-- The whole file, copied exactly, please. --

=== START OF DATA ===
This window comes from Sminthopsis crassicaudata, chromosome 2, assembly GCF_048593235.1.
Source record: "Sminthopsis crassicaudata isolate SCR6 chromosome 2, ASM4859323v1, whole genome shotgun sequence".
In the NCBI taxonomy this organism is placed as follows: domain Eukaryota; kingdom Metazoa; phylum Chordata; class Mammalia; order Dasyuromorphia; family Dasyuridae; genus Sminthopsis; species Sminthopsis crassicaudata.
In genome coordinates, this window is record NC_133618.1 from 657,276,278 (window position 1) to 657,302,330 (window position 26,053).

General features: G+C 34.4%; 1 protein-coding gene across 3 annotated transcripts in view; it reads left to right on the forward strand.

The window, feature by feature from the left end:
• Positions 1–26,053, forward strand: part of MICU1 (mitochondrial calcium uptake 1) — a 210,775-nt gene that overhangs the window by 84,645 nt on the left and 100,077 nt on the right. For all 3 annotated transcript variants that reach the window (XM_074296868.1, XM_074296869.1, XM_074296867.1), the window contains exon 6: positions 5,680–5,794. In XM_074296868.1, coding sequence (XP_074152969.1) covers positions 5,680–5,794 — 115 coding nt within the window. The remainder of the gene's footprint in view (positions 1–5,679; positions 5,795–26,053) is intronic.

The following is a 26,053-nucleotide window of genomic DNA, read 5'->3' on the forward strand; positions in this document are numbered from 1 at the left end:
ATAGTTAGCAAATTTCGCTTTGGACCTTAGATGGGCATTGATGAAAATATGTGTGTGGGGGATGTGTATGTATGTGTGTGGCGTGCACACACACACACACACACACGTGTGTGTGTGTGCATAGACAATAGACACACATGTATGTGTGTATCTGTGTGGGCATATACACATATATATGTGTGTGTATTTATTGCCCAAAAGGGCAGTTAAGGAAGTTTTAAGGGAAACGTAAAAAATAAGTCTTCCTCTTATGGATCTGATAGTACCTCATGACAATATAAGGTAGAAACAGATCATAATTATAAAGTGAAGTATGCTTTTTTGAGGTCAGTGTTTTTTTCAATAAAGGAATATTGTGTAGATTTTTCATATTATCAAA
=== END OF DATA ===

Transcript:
This window comes from Sminthopsis crassicaudata, chromosome 2, assembly GCF_048593235.1.
Source record: "Sminthopsis crassicaudata isolate SCR6 chromosome 2, ASM4859323v1, whole genome shotgun sequence".
In the NCBI taxonomy this organism is placed as follows: domain Eukaryota; kingdom Metazoa; phylum Chordata; class Mammalia; order Dasyuromorphia; family Dasyuridae; genus Sminthopsis; species Sminthopsis crassicaudata.
In genome coordinates, this window is record NC_133618.1 from 657,276,278 (window position 1) to 657,302,330 (window position 26,053).

General features: G+C 34.4%; 1 protein-coding gene across 3 annotated transcripts in view; it reads left to right on the forward strand.

The window, feature by feature from the left end:
• Positions 1–26,053, forward strand: part of MICU1 (mitochondrial calcium uptake 1) — a 210,775-nt gene that overhangs the window by 84,645 nt on the left and 100,077 nt on the right. For all 3 annotated transcript variants that reach the window (XM_074296868.1, XM_074296869.1, XM_074296867.1), the window contains exon 6: positions 5,680–5,794. In XM_074296868.1, coding sequence (XP_074152969.1) covers positions 5,680–5,794 — 115 coding nt within the window. The remainder of the gene's footprint in view (positions 1–5,679; positions 5,795–26,053) is intronic.

The following is a 26,053-nucleotide window of genomic DNA, read 5'->3' on the forward strand; positions in this document are numbered from 1 at the left end:
ATAGTTAGCAAATTTCGCTTTGGACCTTAGATGGGCATTGATGAAAATATGTGTGTGGGGGATGTGTATGTATGTGTGTGGCGTGCACACACACACACACACACACGTGTGTGTGTGTGCATAGACAATAGACACACATGTATGTGTGTATCTGTGTGGGCATATACACATATATATGTGTGTGTATTTATTGCCCAAAAGGGCAGTTAAGGAAGTTTTAAGGGAAACGTAAAAAATAAGTCTTCCTCTTATGGATCTGATAGTACCTCATGACAATATAAGGTAGAAACAGATCATAATTATAAAGTGAAGTATGCTTTTTTGAGGTCAGTGTTTTTTTCAATAAAGGAATATTGTGTAGATTTTTCATATTATCAAA